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Experimental Treatments? Unapproved But Not Always Unavailable

Finding Information about Investigational New Drugs continued...

Information regarding clinical trials for rare disease can be found at http://rarediseases.info.nih.gov/ord/research-ct.html, a database compiled by NIH's Office of Rare Diseases.

CenterWatch Clinical Trials Listing Service (www.centerwatch.com) is published on the Internet by CenterWatch Inc., a multimedia publishing company in Boston, MA. It provides information on more than 5,000 active clinical trials as well as other information.

When a clinical trial is not an option, FDA facilitates access to an investigational new drug or an investigational medical device through other programs. For information on programs for, or access to, an unapproved investigational new drug, call FDA's Office of Special Health Initiatives at 301-827-4460.

Is the Risk Worth It?

No matter how promising a clinical trial or investigational new drug seems, there is no way to know about all the risks before the study begins. While the hope is that the study will produce a cure, it's important to recognize that risks can prove significant. For example, in 1992, tests for a promising hepatitis B drug severely damaged the liver in 10 patients. Some died and others required liver transplants.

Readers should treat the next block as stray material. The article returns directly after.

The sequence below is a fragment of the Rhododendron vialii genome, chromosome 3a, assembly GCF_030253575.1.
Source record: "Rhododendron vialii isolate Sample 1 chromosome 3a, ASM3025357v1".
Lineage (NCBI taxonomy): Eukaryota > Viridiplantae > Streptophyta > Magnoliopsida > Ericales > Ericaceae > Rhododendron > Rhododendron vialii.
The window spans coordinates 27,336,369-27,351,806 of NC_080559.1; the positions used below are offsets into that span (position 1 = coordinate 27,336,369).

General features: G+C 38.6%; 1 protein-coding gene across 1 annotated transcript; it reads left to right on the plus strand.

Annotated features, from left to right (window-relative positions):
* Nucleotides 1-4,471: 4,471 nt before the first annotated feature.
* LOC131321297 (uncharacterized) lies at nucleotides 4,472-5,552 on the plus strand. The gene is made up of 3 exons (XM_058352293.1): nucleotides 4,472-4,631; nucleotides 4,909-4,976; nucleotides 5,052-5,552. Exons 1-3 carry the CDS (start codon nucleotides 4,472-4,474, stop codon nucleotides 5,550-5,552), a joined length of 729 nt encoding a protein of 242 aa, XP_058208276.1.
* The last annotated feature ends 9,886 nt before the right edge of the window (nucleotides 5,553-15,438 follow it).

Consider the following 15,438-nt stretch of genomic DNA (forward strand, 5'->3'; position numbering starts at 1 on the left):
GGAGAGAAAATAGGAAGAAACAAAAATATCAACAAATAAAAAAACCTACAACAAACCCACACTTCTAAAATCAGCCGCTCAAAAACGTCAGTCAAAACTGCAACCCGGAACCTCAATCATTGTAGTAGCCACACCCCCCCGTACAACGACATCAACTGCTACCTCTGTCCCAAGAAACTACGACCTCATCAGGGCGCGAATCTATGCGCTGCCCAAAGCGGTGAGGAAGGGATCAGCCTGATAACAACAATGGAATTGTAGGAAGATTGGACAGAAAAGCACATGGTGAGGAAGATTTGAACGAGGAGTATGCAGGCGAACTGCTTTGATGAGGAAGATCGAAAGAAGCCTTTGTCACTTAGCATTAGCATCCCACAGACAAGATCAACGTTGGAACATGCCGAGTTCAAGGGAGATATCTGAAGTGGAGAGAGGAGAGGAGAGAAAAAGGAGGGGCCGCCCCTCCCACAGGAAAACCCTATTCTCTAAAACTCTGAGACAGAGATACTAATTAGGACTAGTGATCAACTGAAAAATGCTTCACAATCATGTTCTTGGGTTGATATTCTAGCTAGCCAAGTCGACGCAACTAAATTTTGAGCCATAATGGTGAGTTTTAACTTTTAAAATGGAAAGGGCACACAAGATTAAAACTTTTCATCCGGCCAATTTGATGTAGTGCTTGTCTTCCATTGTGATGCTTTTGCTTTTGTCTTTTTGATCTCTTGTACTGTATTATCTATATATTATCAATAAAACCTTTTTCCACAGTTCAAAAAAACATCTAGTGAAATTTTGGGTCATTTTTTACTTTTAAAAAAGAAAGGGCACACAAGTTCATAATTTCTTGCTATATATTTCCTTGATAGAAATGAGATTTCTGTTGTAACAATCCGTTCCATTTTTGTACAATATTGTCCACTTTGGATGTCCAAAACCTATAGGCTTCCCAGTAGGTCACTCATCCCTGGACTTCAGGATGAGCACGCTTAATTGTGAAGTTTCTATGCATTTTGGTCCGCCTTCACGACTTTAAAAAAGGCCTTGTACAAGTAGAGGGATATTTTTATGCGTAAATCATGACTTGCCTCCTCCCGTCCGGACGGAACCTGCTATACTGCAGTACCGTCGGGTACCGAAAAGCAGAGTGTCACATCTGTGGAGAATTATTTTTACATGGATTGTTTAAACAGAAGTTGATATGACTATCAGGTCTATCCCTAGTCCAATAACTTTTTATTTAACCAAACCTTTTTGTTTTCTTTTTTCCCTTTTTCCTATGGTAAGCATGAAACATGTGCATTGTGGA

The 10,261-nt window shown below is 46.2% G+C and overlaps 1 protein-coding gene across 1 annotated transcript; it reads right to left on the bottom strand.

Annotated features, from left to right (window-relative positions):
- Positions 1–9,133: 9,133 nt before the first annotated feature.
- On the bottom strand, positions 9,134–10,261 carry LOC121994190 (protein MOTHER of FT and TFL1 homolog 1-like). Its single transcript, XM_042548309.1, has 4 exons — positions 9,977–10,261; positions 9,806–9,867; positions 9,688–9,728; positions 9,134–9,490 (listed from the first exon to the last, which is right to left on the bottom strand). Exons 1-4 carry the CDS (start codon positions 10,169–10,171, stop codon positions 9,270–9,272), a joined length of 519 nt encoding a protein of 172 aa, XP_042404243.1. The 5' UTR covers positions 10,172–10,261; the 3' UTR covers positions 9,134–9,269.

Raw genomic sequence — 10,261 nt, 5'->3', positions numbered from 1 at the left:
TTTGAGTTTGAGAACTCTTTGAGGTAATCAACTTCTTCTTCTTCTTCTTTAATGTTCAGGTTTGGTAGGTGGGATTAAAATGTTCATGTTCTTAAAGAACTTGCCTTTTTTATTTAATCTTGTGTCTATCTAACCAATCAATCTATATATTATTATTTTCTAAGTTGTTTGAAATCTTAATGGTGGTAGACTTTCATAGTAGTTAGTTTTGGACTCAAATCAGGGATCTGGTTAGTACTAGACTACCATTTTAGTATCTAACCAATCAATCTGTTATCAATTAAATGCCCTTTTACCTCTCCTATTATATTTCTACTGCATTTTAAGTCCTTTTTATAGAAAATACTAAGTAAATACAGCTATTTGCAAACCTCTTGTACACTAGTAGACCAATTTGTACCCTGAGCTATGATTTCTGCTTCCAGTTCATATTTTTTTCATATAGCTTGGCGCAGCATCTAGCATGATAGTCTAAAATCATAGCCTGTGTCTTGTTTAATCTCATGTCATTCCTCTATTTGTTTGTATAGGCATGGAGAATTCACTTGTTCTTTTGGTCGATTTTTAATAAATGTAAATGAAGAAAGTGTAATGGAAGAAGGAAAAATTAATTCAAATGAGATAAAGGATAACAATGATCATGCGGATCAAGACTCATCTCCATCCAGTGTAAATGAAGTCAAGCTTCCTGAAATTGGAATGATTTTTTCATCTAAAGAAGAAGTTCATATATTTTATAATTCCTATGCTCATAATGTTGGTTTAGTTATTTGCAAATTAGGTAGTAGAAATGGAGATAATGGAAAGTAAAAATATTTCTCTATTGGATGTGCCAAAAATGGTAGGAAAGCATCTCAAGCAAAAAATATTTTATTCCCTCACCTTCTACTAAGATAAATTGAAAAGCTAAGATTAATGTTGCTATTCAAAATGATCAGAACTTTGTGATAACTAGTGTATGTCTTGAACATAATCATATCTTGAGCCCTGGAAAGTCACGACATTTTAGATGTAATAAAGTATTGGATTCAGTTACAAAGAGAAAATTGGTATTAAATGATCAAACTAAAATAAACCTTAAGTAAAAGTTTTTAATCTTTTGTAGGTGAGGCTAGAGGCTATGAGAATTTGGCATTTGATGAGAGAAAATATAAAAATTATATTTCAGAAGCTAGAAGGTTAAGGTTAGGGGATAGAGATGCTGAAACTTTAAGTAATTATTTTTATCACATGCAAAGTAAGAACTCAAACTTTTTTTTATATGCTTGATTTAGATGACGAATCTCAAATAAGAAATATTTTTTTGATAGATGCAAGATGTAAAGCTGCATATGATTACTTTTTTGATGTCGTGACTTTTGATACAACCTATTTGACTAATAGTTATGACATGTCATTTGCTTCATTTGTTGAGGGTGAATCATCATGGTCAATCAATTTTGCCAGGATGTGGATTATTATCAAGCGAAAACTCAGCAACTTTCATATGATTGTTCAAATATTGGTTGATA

Because of these inherent uncertainties the health-care professionals conducting the study must ensure that the patient understands the risks as well as the benefits beforehand and is willing to proceed.

Here are some questions patients might want to ask to make sure they understand the consequences of entering a study or using an investigational new drug:

1. What are the potential benefits from the treatment being studied? What have the animal or other human studies shown about the effectiveness of the drug?

2. What are the potential dangers from using this drug? Again, what do other animal and human studies show about the side effects?

3. In what phase is this clinical trial?
Clinical trials are generally performed in three phases. A phase 1 trial is primarily designed to assess the safety profile in a small number of patients. Phase 2 tests the effectiveness of the treatment in a relatively small number of patients. Many drugs never progress beyond phase 2 because they are not effective. In phase 3, a large number of patients receive the drug to substantiate that the effectiveness seen in phase 2 is real and to work out the details of its use. Individual patients are most likely to benefit from drugs in the later phases of development.

4. Will there be a control group?
For a clinical trial to produce useful information, the group of patients receiving the new treatment needs to be compared with patients who receive something -- or nothing -- else. Often, patients in the control group receive whatever is the current standard therapy for the disease. Sometimes, the control group patients will receive a placebo -- so-called sugar pills that produce no therapeutic benefit. In a clinical study, patients are randomly assigned to either the group treated with the experimental drug or to a group receiving the standard therapy or placebo.

WebMD Public Information from the FDA

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